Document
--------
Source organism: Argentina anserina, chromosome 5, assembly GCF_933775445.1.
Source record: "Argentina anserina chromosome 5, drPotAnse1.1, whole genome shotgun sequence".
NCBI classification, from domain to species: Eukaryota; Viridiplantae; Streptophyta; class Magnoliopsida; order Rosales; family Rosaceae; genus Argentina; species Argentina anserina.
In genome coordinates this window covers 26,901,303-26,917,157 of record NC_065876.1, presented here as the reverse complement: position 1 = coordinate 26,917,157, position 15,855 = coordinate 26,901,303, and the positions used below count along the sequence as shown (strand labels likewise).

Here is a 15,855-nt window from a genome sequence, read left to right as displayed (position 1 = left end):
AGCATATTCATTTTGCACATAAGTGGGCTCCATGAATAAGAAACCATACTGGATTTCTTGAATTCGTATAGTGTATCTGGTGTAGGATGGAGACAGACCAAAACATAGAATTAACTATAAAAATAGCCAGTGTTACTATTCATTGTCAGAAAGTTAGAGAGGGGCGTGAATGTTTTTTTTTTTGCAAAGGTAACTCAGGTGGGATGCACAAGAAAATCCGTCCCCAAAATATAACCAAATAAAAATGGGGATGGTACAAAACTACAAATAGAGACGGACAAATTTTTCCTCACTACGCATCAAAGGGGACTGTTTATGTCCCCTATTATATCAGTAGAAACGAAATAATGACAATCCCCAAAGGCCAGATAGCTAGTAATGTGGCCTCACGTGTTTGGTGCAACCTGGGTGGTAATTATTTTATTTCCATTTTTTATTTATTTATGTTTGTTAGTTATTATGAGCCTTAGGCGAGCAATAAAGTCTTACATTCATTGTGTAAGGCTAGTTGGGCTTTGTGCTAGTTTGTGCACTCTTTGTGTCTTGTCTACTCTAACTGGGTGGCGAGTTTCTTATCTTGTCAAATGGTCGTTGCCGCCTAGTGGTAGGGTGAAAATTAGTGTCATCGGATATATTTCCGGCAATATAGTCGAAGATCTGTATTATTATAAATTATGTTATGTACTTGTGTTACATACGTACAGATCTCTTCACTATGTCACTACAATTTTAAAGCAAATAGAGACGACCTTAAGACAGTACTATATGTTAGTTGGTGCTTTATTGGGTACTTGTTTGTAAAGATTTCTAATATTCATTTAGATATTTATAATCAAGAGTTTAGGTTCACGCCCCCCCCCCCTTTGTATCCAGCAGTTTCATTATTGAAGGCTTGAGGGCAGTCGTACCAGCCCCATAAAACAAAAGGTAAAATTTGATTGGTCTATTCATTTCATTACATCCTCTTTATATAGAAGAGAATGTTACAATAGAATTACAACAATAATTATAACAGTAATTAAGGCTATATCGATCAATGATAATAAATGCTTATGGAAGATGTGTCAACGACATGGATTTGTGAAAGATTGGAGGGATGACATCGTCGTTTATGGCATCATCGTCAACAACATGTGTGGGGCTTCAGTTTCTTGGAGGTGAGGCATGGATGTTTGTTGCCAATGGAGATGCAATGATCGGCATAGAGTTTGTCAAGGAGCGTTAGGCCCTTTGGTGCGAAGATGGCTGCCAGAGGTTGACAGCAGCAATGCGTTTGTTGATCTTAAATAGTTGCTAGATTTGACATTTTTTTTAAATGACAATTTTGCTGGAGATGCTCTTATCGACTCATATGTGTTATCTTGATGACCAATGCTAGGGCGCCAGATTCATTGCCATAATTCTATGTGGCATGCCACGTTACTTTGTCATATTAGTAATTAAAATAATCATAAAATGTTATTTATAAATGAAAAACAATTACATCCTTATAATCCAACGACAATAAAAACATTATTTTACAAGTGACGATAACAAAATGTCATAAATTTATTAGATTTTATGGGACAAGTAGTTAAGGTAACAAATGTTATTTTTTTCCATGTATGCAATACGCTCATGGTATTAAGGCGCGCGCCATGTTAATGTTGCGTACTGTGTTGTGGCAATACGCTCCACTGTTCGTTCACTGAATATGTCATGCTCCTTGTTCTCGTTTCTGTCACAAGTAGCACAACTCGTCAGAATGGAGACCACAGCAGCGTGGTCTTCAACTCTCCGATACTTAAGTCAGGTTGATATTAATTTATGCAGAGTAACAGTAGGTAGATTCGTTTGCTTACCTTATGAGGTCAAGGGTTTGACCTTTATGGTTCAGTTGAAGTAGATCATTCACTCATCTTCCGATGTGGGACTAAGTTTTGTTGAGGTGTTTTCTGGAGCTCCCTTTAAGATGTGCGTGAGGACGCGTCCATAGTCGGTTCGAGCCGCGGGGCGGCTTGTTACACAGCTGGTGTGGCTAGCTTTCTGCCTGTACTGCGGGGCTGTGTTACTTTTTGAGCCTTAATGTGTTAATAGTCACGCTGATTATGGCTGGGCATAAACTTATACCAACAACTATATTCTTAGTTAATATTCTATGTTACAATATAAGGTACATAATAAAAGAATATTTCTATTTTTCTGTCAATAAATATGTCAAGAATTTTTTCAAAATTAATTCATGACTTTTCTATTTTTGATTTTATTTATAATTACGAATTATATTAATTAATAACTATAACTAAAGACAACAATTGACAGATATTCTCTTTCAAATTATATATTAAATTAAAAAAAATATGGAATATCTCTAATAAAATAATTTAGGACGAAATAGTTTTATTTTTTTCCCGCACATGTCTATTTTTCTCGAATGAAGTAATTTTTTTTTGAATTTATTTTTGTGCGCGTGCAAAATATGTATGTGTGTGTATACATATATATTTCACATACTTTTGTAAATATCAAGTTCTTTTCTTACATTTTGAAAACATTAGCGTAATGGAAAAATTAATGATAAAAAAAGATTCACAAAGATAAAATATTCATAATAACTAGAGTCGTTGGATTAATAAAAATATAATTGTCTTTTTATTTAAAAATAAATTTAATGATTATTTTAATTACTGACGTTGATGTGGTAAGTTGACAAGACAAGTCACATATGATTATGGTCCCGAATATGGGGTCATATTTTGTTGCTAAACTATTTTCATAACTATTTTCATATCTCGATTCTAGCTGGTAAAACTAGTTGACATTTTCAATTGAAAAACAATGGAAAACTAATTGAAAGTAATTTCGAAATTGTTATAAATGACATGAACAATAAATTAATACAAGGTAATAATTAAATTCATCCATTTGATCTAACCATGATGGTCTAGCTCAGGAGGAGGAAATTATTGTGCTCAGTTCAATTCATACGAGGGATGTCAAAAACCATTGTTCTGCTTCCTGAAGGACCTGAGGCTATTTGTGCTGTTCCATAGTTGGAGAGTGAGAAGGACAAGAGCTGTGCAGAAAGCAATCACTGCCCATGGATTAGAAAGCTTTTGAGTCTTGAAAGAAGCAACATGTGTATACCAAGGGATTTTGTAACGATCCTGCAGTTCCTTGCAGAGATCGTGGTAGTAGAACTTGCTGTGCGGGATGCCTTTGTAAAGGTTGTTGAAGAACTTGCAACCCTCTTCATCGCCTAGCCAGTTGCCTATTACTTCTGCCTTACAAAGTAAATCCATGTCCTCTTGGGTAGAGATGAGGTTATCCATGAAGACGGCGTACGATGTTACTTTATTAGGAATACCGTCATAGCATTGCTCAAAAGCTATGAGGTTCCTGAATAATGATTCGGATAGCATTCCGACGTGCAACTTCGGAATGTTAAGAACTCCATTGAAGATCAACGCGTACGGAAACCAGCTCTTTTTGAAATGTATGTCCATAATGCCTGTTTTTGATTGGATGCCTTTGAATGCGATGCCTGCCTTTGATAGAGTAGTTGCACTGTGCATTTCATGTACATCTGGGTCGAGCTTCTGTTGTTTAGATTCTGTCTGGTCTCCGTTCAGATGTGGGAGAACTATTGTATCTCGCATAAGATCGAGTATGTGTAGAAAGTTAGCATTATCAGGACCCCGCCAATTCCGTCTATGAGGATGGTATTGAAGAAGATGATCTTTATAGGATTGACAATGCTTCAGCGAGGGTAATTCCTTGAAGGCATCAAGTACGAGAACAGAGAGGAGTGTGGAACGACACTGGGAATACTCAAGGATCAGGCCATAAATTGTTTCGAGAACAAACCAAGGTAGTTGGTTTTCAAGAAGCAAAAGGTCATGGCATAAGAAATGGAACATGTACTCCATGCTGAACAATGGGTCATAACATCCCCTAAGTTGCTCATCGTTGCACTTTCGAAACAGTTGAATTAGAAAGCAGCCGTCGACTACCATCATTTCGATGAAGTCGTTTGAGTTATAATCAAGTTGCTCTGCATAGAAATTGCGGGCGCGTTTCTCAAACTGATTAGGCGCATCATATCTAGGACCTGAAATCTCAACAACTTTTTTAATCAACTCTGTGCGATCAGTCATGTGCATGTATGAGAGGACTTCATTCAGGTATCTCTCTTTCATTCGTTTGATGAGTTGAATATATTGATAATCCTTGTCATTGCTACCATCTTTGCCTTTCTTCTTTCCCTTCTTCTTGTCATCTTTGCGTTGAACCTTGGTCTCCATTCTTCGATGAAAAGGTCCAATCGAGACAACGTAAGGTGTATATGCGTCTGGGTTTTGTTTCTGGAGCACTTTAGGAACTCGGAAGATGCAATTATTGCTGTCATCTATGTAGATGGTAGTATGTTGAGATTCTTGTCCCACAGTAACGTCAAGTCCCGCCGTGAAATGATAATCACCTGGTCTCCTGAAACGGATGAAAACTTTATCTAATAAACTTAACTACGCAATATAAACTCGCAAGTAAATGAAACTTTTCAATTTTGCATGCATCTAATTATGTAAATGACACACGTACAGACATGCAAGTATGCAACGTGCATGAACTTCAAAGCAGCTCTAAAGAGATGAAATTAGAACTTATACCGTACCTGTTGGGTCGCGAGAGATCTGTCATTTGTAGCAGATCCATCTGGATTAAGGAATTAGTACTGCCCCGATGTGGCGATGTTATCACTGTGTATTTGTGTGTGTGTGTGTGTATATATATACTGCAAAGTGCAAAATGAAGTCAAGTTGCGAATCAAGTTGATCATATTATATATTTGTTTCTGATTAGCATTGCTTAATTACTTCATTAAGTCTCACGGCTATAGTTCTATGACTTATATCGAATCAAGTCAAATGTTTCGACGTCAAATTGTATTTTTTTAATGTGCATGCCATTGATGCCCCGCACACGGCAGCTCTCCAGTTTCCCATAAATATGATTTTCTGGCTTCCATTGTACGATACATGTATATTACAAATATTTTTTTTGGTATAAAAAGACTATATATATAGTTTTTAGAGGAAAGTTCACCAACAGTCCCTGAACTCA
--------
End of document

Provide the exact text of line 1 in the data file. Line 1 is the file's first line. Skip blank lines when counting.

Source organism: Argentina anserina, chromosome 5, assembly GCF_933775445.1.